Our Legacy

Belmont Woman Looks to Mass-produce Cheese Straws
Oliva Neeley / Gaston Gazette

Donna “Dee Dee” Norton knew she either had to stop doing what she loved or start producing on a larger scale.

Her dream has now become a reality with the help of her son and sisters as they search for a manufacturing building to make her famous recipe of gourmet cheese straws by the bulk.

“Our goal is to put them in upscale stores and Gift Shops.,” Norton said. If you think she stops dreaming
big there, think again. “Ultimately, we would like Oprah to find them and name them on her favorite things,” she said.

Twenty-five years ago, her Pennsylvania neighbor who was originally from Virginia gave Norton an original old-fashioned cookie press to make Southern cheese straws. Their bond of the South brought them together and in return gave Norton a chance to perfect the Southern delicacy —even if it was in Bucks County, Pa.

After she moved back to North Carolina and then eventually to her hometown of Belmont, Norton began to create her gourmet cheese straws again for family and friends. Word spread from county to county and soon Norton was making as many as 1,000 pounds of her gourmet cheese straws in one Christmas season alone. Her hands were tired but she knew that people in surrounding areas were counting on her famous delicacy as gifts.

Until 2006, Norton still used the same cookie press that her neighbor had given her years earlier.
“I cranked it for a long time,” she said. With the help of another friend who was an engineer, they together solved the problem of grinding by hand. “Together we devised a machine that helped motorize the process,” she said. “It made the process faster and I was able to keep up with the high demands.” Norton had already been selling her cheese straws at The Buttercup in Charlotte, a high-end gift boutique on Providence Road.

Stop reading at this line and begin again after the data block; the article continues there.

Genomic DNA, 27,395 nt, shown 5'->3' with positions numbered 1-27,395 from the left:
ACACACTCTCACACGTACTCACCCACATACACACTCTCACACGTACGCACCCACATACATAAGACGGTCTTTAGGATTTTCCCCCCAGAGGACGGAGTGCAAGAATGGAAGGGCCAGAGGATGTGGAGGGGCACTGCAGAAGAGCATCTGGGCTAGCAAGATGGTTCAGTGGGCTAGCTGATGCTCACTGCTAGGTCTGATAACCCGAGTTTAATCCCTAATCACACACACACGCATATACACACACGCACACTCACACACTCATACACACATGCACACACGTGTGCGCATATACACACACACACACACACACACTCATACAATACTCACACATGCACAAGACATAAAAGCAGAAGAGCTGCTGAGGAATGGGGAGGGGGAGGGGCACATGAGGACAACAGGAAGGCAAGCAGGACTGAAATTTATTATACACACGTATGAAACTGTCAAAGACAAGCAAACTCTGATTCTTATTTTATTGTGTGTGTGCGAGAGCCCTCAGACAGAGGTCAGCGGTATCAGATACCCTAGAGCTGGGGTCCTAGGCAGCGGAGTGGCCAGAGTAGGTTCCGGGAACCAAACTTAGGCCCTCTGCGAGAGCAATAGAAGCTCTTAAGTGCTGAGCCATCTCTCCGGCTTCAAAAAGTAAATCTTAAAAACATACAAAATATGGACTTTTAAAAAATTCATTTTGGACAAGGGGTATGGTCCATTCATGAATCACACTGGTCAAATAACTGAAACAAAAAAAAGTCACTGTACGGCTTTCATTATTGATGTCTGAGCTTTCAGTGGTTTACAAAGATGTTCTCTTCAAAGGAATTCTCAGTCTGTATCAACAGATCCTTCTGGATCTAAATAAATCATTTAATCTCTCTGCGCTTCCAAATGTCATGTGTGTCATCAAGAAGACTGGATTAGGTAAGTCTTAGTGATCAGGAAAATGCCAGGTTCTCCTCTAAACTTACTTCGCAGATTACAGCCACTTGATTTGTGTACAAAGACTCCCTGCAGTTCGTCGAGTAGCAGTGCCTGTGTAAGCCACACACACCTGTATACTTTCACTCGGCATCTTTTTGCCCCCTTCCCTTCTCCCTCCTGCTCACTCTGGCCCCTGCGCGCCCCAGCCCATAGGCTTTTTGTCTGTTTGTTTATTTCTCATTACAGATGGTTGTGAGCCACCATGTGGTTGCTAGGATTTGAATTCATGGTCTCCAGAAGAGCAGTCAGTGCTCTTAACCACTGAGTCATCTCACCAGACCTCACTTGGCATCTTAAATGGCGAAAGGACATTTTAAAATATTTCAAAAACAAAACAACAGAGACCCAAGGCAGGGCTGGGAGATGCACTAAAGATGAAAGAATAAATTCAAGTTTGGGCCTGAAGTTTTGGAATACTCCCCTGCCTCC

As people became acquainted with her Southern delight, they just couldn’t get enough. ‘
“People like mine because of the shape, the cheesiness and they have a spicy kick to them,” she said. Even though most Southern cheese straw recipes can be found anywhere, Norton has her own secret components to her version of the Southern delicacy. “I have my own tweaks to the recipe,” she said. So while you might not be able to get them at local chain food stores just yet, Norton believes that you will be able to one day.

Cheese Straws Likely in Dee Dee Norton’s Oven
Leigh Pressley
Charlotte Observer / Gaston-Lincoln

So you think you have a lot of holiday baking to do?

Try stepping into the kitchen of Donna Norton who will bake nearly 1,000 pounds of cheese straws this holiday season. ‘This mother of three and grandmother of nine sells hundreds of bags of “Dee Dee’s Gourmet Cheese Straws” through high-end boutiques like The Buttercup in Charlotte’s Myers Park neighborhood.

“This time of year, I bake cheese straws from morning to night,” she says. “I get up very early and I work all day”

For all of ya’ll who don’t know about these delicious baked snacks, they’re a common Southern party food, often served with cocktails, iced tea and other beverages.. Cheese straws are usually served during holiday parties, but true cheese straw loves eat them all year long!

Although some cheese straws are rolled and flattened into discs, traditional cheese straws are prepared with a cookie press to create the long, straw-like shape. “Some are curved, but mine are straight and long with ridges on them,” says Norton. “They’re cheesy and spicy, and can be made hot or mild. Mine are somewhere in the middle.”

Ironically, it wasn’t until Norton moved north that she learned to make the Southern cheese straw. While living in Pennsylvania Norton received a cookie press from a neighbor who grew up in Virginia. The cheese straw recipe was created by her friend’s mother.

“I started making them for my family and friends.  People wanted to know where I got them:  They couldn’t believe I made them. It just grew by word of mouth.”

Norton’s connection with The Buttercup came about when her daughter worked there and told the owner about her mom’s delicious cheese straws. What was once a holiday hobby became a business venture when the shop owner wanted cheese straws to sell to well-heeled customers.